Looking at yet another bronze revival.
Bronze finishes are once again the rage with those at the forefront of design. The trend is noticeable internationally in both the States and in Europe, notably the UK. Taps (faucets) shower heads and bathroom plumbing are all appearing in Interior Design magazines and blogs. These home fixtures are, of course, also widely featuring on Pinterest alongside, interestingly, the same finish being used on jewellery and accessories.
Whilst real bronze is still in evidence with antique pieces of architectural ironmongery most bronze finishes being produced now are in fact a PVD coated substrate, usually stainless steel, or inox.
Bronze mostly consists of copper, being an alloy but is much harder than copper. The discovery of bronze using tin in the third millennium BC allowed tools,figurines and weapons to be fabricated. Interestingly, bronze is in fact harder than iron. On the Vickers scale it rates as 60-258 whilst wrought iron is 30-80. Bronze is not only tough, it is resistant to salt-water corrosion and because of this was suited for use as ship fittings prior to the popularity of stainless steel. It is still used today for some ships components and is a very desirable finish on vintage vessels.
As copper and tin ore are commonly not in close proximity in Europe the use of bronze has always necessitated trading.Bronze continued to be used into the Iron Age until the relative cheapness of iron made it the more commonly used material.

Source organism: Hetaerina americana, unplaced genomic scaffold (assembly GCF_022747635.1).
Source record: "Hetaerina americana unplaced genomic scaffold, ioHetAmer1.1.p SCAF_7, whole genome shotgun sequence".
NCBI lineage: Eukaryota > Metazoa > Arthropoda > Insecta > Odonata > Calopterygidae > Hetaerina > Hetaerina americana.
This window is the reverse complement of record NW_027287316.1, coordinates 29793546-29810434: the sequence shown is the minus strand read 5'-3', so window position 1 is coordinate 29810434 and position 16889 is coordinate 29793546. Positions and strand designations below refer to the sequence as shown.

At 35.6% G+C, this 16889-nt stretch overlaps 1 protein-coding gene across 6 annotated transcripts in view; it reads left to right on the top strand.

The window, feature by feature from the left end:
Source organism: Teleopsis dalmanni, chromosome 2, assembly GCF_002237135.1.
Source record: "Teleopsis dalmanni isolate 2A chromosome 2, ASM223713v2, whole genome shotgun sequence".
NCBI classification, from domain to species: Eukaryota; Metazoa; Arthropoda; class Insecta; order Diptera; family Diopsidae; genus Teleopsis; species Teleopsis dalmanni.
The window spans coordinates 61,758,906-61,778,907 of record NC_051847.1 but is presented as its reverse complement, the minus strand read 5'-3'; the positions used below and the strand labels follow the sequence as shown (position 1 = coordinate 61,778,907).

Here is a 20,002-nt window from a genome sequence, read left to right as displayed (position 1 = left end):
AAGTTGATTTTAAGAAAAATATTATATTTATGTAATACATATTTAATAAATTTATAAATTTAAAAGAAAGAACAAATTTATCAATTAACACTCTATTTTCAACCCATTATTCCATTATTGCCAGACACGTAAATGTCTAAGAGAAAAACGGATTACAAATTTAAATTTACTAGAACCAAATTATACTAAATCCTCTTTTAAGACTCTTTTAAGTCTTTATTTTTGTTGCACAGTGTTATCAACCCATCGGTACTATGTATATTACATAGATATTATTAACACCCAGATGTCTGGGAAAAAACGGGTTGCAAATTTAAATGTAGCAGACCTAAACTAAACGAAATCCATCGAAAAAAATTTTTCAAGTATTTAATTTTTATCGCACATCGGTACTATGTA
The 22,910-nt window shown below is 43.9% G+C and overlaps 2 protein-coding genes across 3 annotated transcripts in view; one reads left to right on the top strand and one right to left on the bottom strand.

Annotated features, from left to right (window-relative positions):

Modern bronze is still made from copper and tin, 88% copper and 12% tin however is today a highly priced material.
As bronze is costly the use of PVD allows ranges of architectural ironmongery to be developed with the appearance of real bronze that are both affordable and durable. Whilst of course salvage items are available in limited styles imagine the cost of manufacturing modern taps, faucets and plumbing in pure bronze. It is an expensive, often prohibitively so, material even for sculptors so it is no wonder that the incredibly realistic, relatively inexpensive bronze PVD finishes are preferable.
The standard bronze PVD finish is as bronze itself, a very dark brown that is semi-matt but still with a gleam. Added to this are other finishes such as hairline bronze which is a brushed effect. This has been used highly innovatively by Arclinea for their new range of kitchen units.
A finish that is particularly prevalent in the States is one called Oil-rubbed bronze. This is a simulation of aged bronze with a very dark finish that varies noticeably across different manufacturers. In the UK this description is not so well used, instead the trend being for Antique Bronze which is in fact very similar.
A very striking finish is Mirror Bronze which is literally a highly polished, highly reflective surface that can actually be used as a mirror if required. Used to great effect in hotels and night clubs the major advantage is durability with zero risk of broken glass.
A less attractive finish is blackened bronze which can appear a little crude, however this is the desired effect with a very satin to matt appearance.
Interior designers in the UK and Europe are now specifying bronze PVD in some very desirable residences and hotels. André Fu, the interior designer of the Shangri La hotel within The Shard, London has specified bronze PVD for all the skirting and headboard electrical sockets within the hotel as well as other key fixtures. At over £500 per night for a stay at The Shangri La, bronze PVD has certainly taken its position as a luxurious material albeit one that is now widely available.